15,000 - the amount of people living with sickle cell disease across the U.K.
The condition can cause extreme pain, life-threatening infections and other complications such as stroke or loss of vision.
As the Social Media Manager at NHS Blood and Transplant, it's not surprising to find me posting about the disease and continuously encouraging people to donate blood, but as of late, we've been calling for black donors - specifically to help those with sickle cell disease.
The response on Twitter was a 140 character cesspool of hate
And the ever so geographically challenged:
As you probably know, your blood group is inherited from your parents and you are grouped as Group O, Group A, Group B or Group AB, usually followed by a '+' or '-'.
Patients with sickle cell disease need blood that is more extensively matched than is required for other patients and this type of blood is known as the Ro subtype.
Blood with a certain combination of genes is the Ro subtype.
The Ro subtype is over 10 times as common in individuals from black backgrounds and is very common in patients with sickle cell disease.
Hence the need for more black donors - definitely not racist.
After taking some time to collect my thoughts - this strong, melanin poppin woman, dusted off and kept tweeting to save lives.
On October 12th, one delightful individual replied: 'If we deport all blacks, this will stop being an issue.'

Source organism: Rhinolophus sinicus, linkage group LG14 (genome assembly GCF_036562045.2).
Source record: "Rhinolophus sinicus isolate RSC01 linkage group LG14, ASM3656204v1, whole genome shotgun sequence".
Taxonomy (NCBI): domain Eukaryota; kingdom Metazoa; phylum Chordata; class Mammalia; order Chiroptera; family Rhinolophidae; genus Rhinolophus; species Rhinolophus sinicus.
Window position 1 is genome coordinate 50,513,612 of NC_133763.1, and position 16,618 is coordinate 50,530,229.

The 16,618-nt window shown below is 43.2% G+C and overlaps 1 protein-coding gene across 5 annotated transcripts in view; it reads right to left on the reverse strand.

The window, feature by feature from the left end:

The users account has since been deleted, but #ThisGirlCan and I responded with a back-handed kick where the sun doesn't shine and over 28,000 people joined in applause.
Many people say, "Don't feed the trools', or 'Don't give in to this hatred', but what happened isn't isolated or new and it's extremely important to stand up for what's right (or wrong).
In the words of NeNe Leakes:
It's quite difficult managing a public -facing communication platform and taking such a bold position, but in all fairness we're expected to exude certain values that mirror those of the organisations core values, but why should this be limited to internal positioning?
We should be expected to display those values everywhere - taking a controversial stand becomes a public commitment to better behavior.
It's no secret that Twitter has a bot problem with a recent study claiming as many as 48 million accounts could be bots but Twitter also has a serious racist problem. As long as Twitter continues to enable these racists on the internet to leverage their platform and attack others, this will not change.
"On the internet, nobody knows you're a dog" - this well-known cartoon was published in The New Yorker in 1993, yet it's meaning is still true 24 years later.
That said, maybe a new version would better read "On the internet, nobody knows you are a racist" given how many are online typing away under the mask of a faceless floating head.
If you're not registered to give blood - Hop to it!
One donation could save three lives and you get biscuits and a brew. https://www.blood.co.uk/